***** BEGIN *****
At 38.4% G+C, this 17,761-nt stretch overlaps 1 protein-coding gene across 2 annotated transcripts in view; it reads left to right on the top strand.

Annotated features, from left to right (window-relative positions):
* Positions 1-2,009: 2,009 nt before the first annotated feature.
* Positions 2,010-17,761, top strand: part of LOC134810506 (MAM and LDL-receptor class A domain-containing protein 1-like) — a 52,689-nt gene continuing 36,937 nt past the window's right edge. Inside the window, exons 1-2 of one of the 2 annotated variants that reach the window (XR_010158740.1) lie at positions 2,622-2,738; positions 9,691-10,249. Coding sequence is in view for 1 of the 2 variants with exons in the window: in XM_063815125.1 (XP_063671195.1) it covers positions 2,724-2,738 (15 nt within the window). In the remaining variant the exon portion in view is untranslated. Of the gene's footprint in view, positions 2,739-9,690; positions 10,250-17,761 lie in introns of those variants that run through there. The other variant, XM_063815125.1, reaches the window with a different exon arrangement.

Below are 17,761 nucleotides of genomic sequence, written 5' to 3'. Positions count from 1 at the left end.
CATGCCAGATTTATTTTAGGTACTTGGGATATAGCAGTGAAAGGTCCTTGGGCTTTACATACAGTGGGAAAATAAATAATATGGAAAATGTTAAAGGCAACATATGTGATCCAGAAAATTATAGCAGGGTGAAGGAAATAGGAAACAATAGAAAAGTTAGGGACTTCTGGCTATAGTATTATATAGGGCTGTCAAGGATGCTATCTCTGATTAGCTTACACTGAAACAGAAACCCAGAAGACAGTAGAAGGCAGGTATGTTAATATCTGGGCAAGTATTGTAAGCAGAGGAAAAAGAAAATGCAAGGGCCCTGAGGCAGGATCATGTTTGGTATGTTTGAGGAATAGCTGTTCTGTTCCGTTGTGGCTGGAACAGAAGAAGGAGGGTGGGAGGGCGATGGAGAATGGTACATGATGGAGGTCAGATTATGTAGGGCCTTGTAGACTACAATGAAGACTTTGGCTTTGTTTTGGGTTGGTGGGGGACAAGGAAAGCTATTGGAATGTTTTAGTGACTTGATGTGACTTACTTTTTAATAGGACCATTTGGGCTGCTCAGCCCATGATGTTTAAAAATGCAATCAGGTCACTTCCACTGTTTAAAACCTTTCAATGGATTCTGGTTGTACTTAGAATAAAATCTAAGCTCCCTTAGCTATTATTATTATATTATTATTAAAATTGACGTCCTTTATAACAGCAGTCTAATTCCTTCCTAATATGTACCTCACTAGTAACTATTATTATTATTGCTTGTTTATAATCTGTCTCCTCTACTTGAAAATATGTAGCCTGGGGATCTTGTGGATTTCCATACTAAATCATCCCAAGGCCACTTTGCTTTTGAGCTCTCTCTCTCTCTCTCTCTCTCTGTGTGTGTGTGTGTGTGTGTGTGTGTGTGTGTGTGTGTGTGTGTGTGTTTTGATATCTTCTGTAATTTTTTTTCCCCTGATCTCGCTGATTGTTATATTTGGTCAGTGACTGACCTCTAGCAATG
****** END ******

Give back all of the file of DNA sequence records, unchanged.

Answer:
At 38.4% G+C, this 17,761-nt stretch overlaps 1 protein-coding gene across 2 annotated transcripts in view; it reads left to right on the top strand.

Annotated features, from left to right (window-relative positions):
* Positions 1-2,009: 2,009 nt before the first annotated feature.
* Positions 2,010-17,761, top strand: part of LOC134810506 (MAM and LDL-receptor class A domain-containing protein 1-like) — a 52,689-nt gene continuing 36,937 nt past the window's right edge. Inside the window, exons 1-2 of one of the 2 annotated variants that reach the window (XR_010158740.1) lie at positions 2,622-2,738; positions 9,691-10,249. Coding sequence is in view for 1 of the 2 variants with exons in the window: in XM_063815125.1 (XP_063671195.1) it covers positions 2,724-2,738 (15 nt within the window). In the remaining variant the exon portion in view is untranslated. Of the gene's footprint in view, positions 2,739-9,690; positions 10,250-17,761 lie in introns of those variants that run through there. The other variant, XM_063815125.1, reaches the window with a different exon arrangement.

Below are 17,761 nucleotides of genomic sequence, written 5' to 3'. Positions count from 1 at the left end.
CATGCCAGATTTATTTTAGGTACTTGGGATATAGCAGTGAAAGGTCCTTGGGCTTTACATACAGTGGGAAAATAAATAATATGGAAAATGTTAAAGGCAACATATGTGATCCAGAAAATTATAGCAGGGTGAAGGAAATAGGAAACAATAGAAAAGTTAGGGACTTCTGGCTATAGTATTATATAGGGCTGTCAAGGATGCTATCTCTGATTAGCTTACACTGAAACAGAAACCCAGAAGACAGTAGAAGGCAGGTATGTTAATATCTGGGCAAGTATTGTAAGCAGAGGAAAAAGAAAATGCAAGGGCCCTGAGGCAGGATCATGTTTGGTATGTTTGAGGAATAGCTGTTCTGTTCCGTTGTGGCTGGAACAGAAGAAGGAGGGTGGGAGGGCGATGGAGAATGGTACATGATGGAGGTCAGATTATGTAGGGCCTTGTAGACTACAATGAAGACTTTGGCTTTGTTTTGGGTTGGTGGGGGACAAGGAAAGCTATTGGAATGTTTTAGTGACTTGATGTGACTTACTTTTTAATAGGACCATTTGGGCTGCTCAGCCCATGATGTTTAAAAATGCAATCAGGTCACTTCCACTGTTTAAAACCTTTCAATGGATTCTGGTTGTACTTAGAATAAAATCTAAGCTCCCTTAGCTATTATTATTATATTATTATTAAAATTGACGTCCTTTATAACAGCAGTCTAATTCCTTCCTAATATGTACCTCACTAGTAACTATTATTATTATTGCTTGTTTATAATCTGTCTCCTCTACTTGAAAATATGTAGCCTGGGGATCTTGTGGATTTCCATACTAAATCATCCCAAGGCCACTTTGCTTTTGAGCTCTCTCTCTCTCTCTCTCTCTCTGTGTGTGTGTGTGTGTGTGTGTGTGTGTGTGTGTGTGTGTGTGTGTGTTTTGATATCTTCTGTAATTTTTTTTCCCCTGATCTCGCTGATTGTTATATTTGGTCAGTGACTGACCTCTAGCAATG